New information confirmed Wednesday shows two area hospitals were among 119 Community Health Systems facilities involved in a $98.15 million settlement to end a Department of Justice investigation.
CHS hospitals Wilkes-Barre General Hospital and Berwick Hospital Center were listed in the settlement ruling over the company’s billing practices.
The settlement, announced on Aug. 4 by the DOJ and CHS, resolves multiple lawsuits alleging the company knowingly billed government health care programs for inpatient services that should have been billed as outpatient or observation services.
“The government investigation and settlement agreement did include our affiliated hospitals in Wilkes-Barre and Berwick,” confirmed Tomi Galin, senior vice president of corporate communications and marketing at the CHS headquarters in Franklin, Tennessee. “Under the terms of the agreement, there was no finding of improper conduct by Community Health Systems or any of its affiliated hospitals.”
The for-profit CHS owns or leases 206 hospitals in 29 states. Those hospitals also include First Hospital in Kingston, and Regional Hospital and Moses Taylor Hospital, both in Scranton, which were not named in the settlement.
The other hospitals involved in the settlement were elsewhere in Pennsylvania, as well as in North Carolina, Texas, Tennessee, Indiana and Illinois.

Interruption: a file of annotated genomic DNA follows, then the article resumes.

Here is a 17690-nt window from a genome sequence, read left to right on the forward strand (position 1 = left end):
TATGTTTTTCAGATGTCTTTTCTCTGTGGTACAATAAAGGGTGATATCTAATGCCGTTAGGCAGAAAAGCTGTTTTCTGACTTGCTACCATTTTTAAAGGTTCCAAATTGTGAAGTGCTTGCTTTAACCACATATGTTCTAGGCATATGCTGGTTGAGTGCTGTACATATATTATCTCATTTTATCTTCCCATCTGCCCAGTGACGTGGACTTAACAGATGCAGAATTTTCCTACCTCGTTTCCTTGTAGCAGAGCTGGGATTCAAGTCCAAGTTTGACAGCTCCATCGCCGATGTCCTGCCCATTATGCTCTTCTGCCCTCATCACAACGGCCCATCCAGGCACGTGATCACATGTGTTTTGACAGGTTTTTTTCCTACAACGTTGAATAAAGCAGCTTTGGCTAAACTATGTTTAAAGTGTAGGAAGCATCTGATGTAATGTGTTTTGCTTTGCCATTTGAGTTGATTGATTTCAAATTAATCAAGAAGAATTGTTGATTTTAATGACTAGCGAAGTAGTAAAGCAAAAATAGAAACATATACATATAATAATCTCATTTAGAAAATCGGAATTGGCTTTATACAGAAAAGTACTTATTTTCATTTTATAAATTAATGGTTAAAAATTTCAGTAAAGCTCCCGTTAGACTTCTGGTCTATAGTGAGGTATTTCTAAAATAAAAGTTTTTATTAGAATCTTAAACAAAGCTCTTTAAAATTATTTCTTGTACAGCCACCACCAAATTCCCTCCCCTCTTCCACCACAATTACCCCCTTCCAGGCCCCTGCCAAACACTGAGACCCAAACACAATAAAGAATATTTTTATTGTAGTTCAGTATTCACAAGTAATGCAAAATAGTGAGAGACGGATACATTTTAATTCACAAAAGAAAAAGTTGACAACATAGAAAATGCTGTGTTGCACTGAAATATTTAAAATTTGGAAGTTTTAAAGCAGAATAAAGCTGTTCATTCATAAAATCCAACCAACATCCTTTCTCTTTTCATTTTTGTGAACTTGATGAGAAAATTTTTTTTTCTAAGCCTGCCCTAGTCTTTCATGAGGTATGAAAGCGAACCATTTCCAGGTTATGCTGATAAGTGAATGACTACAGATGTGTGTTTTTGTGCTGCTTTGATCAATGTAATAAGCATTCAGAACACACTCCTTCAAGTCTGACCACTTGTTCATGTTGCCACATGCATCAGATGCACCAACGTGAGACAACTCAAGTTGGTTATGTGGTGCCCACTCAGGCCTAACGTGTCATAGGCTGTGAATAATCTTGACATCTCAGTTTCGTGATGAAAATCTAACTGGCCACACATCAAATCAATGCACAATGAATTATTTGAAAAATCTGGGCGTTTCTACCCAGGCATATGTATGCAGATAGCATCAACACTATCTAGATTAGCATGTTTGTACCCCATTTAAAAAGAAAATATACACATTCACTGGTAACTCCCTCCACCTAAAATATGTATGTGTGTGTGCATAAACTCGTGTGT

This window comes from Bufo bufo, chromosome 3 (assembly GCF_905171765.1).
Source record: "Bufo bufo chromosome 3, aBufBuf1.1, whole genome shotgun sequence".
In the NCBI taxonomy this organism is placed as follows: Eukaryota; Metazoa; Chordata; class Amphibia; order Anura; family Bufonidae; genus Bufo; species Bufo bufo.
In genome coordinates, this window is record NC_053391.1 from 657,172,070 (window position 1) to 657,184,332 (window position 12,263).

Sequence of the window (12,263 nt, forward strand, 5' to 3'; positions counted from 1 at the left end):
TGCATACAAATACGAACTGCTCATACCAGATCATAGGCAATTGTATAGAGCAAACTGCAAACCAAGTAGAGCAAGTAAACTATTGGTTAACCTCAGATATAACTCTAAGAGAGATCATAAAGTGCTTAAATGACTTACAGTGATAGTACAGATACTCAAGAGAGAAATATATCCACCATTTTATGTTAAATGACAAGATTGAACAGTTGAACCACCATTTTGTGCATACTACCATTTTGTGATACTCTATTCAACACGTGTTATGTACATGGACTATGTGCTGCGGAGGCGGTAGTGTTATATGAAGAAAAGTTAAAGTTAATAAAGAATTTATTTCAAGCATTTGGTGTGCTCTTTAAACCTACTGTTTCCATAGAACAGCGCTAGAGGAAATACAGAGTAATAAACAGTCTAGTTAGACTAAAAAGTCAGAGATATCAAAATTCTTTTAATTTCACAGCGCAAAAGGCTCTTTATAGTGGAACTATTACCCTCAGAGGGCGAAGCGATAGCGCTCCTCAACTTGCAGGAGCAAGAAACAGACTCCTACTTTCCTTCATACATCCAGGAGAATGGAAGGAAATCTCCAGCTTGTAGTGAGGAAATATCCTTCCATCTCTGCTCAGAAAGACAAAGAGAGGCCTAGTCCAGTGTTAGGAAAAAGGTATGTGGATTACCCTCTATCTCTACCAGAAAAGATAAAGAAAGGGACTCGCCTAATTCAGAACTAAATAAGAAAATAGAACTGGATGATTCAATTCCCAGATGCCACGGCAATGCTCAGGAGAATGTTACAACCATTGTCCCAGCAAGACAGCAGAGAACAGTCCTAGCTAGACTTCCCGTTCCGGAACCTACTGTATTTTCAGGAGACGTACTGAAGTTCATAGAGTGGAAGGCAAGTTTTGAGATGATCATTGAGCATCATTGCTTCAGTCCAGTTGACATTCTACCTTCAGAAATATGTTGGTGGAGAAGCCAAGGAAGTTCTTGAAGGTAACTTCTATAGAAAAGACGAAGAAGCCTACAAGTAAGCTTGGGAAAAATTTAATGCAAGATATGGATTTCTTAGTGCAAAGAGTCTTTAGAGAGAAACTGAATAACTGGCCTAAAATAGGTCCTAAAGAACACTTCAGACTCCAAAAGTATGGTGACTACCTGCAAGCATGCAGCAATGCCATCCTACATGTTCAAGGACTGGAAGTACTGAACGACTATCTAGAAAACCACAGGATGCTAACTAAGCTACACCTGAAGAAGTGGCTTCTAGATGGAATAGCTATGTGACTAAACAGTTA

Unionized nurses at Wilkes-Barre General have been working under the terms of a contract that expired last year and went on strike for five days last month. The expired contract was the first new contract between union workers and CHS, which bought the nonprofit Wyoming Valley Health Care System in May 2009.
According to the DOJ, the company allegedly engaged in a deliberate corporate-driven scheme to increase inpatient admissions of Medicare, Medicaid and TRICARE program beneficiaries over the age of 65 who originally arrived in emergency departments at the 119 CHS hospitals from 2005 through 2010.
The government alleged the inpatient admission of these beneficiaries was not medically necessary, and that the care needed by these beneficiaries should have been provided in a less costly outpatient or observation setting.
CHS previously established a $102 million reserve to cover settlements and related legal cost.
“Charging the government for higher cost inpatient services that patients do not need wastes the country’s health care resources,” stated Assistant Attorney General Stuart F. Delery for the Justice Department’s Civil Division. “In addition, providing physicians with financial incentives to refer patients compromises medical judgment and risks depriving patients of the most appropriate health care available.”
CHS Chairman and Chief Executive Officer Wayne T. Smith said in a statement: “Our organization is dedicated to high ethical standards as we strive to operate in a complex and ever changing regulatory environment. The question of when a patient should be admitted to a hospital is, and always has been, a matter of medical judgment by the individual physician responsible for a patient’s care.”
A DOJ news release dated Aug. 4 did not indicate any Northeastern Pennsylvania hospitals were involved. That release said the relevant cases were in North Carolina, Texas, Tennessee, Indiana and Illinois.